, QUNU, Nov 21 – “Madiba”, the man who rose from a cattle herd boy in the poor Eastern Cape to turn the tide of South African history, has returned to his childhood home – this time maybe for good.
The frail, 93-year-old former president and Nobel Peace Prize winner Nelson Mandela is back in his beloved Qunu, which he left as a youngster in the 1920s to begin a journey that turned him into a global icon.
“Once you see the flags flying, then you know that he’s there,” said Zimsile Gamakulu, 45, who belongs to the same “Madiba” clan -which gave Mandela his tribal name – as his world-famous neighbour.
The official flags wave in the breeze over the grassland hills dotted with simple homesteads and grazing animals, where this time the ageing statesman seems ready to stay.
His fellow villagers believe his return to the tightly guarded compound, which lies across a busy national road from his former home, is both fitting and permanent after a health scare in January sent the nation into a frenzy.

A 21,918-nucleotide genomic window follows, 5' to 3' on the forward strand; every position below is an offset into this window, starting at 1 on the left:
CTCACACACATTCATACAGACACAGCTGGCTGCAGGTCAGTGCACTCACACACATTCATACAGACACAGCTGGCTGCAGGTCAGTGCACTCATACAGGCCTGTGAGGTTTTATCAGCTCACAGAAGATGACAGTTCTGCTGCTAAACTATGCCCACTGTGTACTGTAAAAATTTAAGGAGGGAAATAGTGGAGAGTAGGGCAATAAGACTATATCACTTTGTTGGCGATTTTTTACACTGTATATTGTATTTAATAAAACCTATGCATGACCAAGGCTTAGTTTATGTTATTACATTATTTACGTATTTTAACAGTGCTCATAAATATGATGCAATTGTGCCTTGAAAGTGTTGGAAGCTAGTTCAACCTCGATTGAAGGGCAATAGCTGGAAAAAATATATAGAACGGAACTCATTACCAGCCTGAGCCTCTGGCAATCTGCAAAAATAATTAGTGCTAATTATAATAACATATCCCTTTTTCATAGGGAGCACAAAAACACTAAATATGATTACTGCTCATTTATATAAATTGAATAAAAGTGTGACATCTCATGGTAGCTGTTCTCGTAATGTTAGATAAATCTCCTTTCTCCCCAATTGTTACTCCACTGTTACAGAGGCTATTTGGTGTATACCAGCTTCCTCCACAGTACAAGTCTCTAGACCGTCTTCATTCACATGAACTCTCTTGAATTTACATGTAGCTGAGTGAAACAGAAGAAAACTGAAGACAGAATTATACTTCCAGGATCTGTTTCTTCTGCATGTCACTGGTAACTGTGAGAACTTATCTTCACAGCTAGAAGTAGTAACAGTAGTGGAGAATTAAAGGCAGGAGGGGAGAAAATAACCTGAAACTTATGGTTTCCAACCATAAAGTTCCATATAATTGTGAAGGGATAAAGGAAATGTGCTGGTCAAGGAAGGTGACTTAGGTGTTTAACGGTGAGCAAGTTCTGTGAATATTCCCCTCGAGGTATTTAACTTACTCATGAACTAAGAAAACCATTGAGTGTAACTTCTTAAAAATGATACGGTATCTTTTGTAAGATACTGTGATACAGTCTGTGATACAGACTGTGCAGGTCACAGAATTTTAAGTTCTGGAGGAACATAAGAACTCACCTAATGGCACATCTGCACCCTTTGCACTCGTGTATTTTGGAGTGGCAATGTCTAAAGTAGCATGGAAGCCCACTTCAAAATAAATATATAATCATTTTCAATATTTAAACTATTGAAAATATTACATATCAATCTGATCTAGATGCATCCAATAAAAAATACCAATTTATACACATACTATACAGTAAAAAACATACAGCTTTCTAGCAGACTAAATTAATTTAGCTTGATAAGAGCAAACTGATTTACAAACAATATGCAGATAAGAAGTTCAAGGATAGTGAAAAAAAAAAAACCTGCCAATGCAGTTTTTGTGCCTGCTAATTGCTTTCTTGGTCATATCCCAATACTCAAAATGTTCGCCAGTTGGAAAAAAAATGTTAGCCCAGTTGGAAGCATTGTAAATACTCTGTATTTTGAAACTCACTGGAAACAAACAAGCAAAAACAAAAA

“I think he’s come back for good because this is the (fourth) month now and it’s been a long time he’s been requesting to be brought back here,” said Gamakulu, who leads walks from the Nelson Mandela Museum tracing his early footsteps.
“The tradition is that you don’t abandon your own people, you always come back to your own people because we say you go back to your roots,” he added.
“That’s what we were expecting actually. It would be strange for him to stay in Johannesburg.”
Mandela was born in nearby Mvezo but as a boy moved to Qunu, where his love of open spaces and nature grew while stick-fighting, drinking milk from cow udders, and sliding on his bum down a rock slope with other boys.